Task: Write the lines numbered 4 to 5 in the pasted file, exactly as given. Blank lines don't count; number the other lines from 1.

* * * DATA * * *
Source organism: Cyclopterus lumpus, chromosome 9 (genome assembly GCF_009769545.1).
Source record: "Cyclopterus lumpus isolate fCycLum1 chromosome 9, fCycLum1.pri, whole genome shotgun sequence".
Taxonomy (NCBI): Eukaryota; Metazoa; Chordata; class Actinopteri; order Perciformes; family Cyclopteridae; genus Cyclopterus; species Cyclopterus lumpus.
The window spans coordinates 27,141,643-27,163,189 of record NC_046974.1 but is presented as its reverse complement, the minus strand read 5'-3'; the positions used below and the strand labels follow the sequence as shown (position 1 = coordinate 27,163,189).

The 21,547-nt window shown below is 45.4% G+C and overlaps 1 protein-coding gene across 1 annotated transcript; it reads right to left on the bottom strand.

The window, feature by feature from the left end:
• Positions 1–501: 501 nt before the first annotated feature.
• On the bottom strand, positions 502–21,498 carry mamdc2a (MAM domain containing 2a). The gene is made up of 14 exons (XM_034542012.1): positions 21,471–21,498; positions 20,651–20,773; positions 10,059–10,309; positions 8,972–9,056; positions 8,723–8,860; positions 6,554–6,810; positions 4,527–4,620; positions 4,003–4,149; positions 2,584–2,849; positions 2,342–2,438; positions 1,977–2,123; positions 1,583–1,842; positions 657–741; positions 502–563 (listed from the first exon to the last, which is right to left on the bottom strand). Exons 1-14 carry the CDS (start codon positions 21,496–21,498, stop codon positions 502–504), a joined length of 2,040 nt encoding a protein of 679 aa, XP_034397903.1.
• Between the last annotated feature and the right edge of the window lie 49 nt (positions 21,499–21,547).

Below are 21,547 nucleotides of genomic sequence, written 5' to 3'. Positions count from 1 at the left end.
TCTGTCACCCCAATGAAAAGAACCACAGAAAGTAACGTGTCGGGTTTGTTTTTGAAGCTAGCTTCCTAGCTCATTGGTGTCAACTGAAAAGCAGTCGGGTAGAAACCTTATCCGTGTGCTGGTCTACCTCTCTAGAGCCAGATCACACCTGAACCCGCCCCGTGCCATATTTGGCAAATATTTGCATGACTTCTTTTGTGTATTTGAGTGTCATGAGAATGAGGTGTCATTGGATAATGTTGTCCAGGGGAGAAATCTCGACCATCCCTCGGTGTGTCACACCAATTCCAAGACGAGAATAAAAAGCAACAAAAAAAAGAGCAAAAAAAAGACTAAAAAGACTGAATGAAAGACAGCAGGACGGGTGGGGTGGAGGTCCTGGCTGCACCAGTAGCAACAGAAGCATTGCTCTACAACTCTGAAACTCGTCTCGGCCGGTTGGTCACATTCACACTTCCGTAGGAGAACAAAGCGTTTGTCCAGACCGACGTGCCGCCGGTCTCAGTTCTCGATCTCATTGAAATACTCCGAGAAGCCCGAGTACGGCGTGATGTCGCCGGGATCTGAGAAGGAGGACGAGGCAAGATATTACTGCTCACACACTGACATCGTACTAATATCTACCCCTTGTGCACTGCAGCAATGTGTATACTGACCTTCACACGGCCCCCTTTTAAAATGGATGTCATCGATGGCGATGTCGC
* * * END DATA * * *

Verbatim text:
The window spans coordinates 27,141,643-27,163,189 of record NC_046974.1 but is presented as its reverse complement, the minus strand read 5'-3'; the positions used below and the strand labels follow the sequence as shown (position 1 = coordinate 27,163,189).

The 21,547-nt window shown below is 45.4% G+C and overlaps 1 protein-coding gene across 1 annotated transcript; it reads right to left on the bottom strand.